A lot of my musician friends are discovering just how viable it is to produce their own material in the spaces available to them regularly. Under the right circumstances, doing so allows for leaner budgeting, and even a much steadier release cycle. (You can work with and release tunes on, say, a monthly basis, rather than wadding everything up into a do-or-die album process that takes years.)

In the DIY-recording realm, a point of confusion tends to be the difference between acoustical treatment and soundproofing. I’ve heard more than one person refer to the placement of acoustical foam on various surfaces as “soundproofing,” and while I understand what’s actually meant, the terminology is still off.

So, what’s the difference?

It’s actually a fairly simple distinction, at least as I’ve come to understand it. Acoustical treatment is modifying the behavior of sound within a space. Soundproofing is preventing the transfer of acoustical events between spaces.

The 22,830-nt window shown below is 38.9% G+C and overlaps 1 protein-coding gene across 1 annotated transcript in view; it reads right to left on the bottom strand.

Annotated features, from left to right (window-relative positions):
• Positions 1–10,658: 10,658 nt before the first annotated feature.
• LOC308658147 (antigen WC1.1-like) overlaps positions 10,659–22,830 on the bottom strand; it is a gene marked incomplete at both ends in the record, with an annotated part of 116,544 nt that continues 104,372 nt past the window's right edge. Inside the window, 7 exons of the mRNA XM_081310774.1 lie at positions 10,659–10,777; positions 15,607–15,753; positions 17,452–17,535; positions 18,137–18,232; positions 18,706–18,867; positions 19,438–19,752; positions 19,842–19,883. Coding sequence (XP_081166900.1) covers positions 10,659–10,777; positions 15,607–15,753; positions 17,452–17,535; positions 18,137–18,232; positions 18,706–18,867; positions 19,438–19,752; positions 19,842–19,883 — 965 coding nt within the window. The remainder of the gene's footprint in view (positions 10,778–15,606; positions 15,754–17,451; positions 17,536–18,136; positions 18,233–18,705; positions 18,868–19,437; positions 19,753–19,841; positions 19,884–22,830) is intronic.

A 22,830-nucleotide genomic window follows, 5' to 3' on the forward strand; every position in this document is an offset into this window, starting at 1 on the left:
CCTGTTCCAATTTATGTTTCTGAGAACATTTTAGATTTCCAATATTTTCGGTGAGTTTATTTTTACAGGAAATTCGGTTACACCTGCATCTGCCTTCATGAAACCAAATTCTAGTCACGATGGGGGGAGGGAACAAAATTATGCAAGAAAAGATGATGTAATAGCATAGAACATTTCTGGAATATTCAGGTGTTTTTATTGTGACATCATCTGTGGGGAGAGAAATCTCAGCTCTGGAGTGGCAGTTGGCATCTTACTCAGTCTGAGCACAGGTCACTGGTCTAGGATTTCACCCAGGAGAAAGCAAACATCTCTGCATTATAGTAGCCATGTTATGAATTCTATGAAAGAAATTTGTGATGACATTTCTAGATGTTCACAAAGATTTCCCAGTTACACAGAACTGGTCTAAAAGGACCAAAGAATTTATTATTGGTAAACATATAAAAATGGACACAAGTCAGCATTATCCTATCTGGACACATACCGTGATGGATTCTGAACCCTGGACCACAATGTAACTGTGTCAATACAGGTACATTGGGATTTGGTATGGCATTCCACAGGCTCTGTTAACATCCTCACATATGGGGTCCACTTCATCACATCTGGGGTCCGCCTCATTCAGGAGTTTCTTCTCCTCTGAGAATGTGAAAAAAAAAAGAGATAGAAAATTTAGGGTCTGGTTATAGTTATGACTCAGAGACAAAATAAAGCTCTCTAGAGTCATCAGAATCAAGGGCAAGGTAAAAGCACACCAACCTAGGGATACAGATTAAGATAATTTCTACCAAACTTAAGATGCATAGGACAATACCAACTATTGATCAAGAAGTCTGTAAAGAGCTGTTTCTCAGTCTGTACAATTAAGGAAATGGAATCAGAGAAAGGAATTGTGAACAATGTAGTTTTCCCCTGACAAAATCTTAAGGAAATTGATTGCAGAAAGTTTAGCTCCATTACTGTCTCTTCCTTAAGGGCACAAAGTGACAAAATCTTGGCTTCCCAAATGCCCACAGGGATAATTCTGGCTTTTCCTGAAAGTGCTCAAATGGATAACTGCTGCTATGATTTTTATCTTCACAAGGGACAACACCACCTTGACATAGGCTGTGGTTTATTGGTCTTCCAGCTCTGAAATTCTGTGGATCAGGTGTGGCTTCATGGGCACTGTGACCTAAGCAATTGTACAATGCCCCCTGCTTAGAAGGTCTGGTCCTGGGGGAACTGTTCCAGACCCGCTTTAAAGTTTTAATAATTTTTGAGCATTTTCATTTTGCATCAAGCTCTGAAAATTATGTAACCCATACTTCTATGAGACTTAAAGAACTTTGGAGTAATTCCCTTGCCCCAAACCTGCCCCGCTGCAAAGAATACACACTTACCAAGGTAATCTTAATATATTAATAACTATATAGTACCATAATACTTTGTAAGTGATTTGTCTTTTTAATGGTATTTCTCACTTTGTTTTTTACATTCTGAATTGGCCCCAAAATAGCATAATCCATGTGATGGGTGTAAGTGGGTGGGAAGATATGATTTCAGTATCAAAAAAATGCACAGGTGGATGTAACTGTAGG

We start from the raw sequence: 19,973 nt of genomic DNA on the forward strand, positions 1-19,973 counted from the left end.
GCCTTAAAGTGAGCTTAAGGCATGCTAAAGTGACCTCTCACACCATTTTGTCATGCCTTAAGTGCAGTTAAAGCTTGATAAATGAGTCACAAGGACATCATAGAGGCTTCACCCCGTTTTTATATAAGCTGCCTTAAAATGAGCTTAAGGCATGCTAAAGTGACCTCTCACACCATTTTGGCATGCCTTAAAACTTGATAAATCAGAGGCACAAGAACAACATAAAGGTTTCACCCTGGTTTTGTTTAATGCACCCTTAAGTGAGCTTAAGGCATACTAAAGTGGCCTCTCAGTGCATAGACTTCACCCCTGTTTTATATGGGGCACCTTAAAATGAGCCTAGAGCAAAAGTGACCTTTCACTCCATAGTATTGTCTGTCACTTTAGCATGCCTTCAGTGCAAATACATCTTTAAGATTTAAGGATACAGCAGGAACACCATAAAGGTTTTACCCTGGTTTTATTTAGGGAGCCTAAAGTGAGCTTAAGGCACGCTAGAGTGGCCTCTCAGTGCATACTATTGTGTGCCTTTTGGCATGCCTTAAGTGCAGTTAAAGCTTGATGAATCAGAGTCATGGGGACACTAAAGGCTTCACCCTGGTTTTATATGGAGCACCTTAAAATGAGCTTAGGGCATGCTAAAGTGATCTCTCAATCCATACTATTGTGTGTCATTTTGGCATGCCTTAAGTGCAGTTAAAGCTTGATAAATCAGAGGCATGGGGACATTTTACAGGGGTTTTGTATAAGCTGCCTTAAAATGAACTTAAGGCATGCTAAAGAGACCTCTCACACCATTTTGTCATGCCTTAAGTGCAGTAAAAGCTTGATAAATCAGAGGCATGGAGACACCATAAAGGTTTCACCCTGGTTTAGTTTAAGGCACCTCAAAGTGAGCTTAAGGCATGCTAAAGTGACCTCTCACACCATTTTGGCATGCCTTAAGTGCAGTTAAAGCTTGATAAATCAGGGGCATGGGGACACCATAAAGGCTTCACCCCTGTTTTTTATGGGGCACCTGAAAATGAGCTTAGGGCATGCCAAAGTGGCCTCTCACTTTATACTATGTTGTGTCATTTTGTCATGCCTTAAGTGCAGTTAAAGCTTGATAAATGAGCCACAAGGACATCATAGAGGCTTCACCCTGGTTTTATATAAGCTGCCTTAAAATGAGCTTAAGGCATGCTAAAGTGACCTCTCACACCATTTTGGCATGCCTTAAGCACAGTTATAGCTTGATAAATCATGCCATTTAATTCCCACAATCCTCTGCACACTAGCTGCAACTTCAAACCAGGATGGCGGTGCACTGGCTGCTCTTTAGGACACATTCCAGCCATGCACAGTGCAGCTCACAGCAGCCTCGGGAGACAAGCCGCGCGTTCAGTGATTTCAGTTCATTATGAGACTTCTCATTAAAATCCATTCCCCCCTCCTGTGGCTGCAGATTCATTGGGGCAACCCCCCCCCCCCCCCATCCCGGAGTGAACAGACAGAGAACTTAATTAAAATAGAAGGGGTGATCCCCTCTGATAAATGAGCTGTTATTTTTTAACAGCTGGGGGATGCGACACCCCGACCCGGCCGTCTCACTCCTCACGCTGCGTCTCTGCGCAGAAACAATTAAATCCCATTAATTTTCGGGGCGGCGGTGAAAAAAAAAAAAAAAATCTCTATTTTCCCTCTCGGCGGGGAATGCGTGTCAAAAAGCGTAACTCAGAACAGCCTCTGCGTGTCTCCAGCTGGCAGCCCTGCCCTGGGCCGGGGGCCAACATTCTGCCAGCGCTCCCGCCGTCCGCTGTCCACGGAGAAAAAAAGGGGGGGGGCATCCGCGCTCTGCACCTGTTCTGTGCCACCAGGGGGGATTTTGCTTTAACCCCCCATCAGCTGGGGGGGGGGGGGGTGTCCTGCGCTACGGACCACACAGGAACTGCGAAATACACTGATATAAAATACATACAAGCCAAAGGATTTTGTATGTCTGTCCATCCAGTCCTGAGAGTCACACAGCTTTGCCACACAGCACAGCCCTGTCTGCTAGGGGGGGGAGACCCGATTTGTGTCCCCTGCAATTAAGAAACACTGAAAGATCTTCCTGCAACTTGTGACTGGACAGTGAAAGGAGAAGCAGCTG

To be fair, acoustical treatment can – technically – aid in some soundproofing. Acoustical absorption means that sound energy is converted to thermal energy. If, through something like acoustical foam, a sonic event is prevented from ever reaching a wall, then you won’t have a problem with that sound causing the wall to vibrate. At the same time, it’s important to note that most building structures are less and less likely to vibrate effectively at higher and higher frequencies anyway, with the losses from acoustic foam quickly becoming essentially irrelevant.

Soundproofing is a much more difficult business, because it requires getting a handle on vibrations that are very strong and difficult to stop. It’s a game of mass and isolation. Very heavy objects are difficult to set into motion. Objects that have less surface-area in contact with other objects transfer vibration poorly. The transfer of vibration from air to solids is highly inefficient; You can easily feel a big thump on your chest from someone’s hand smacking into you, but that same sensation from a subwoofer firing into the air requires a TON of speaker power.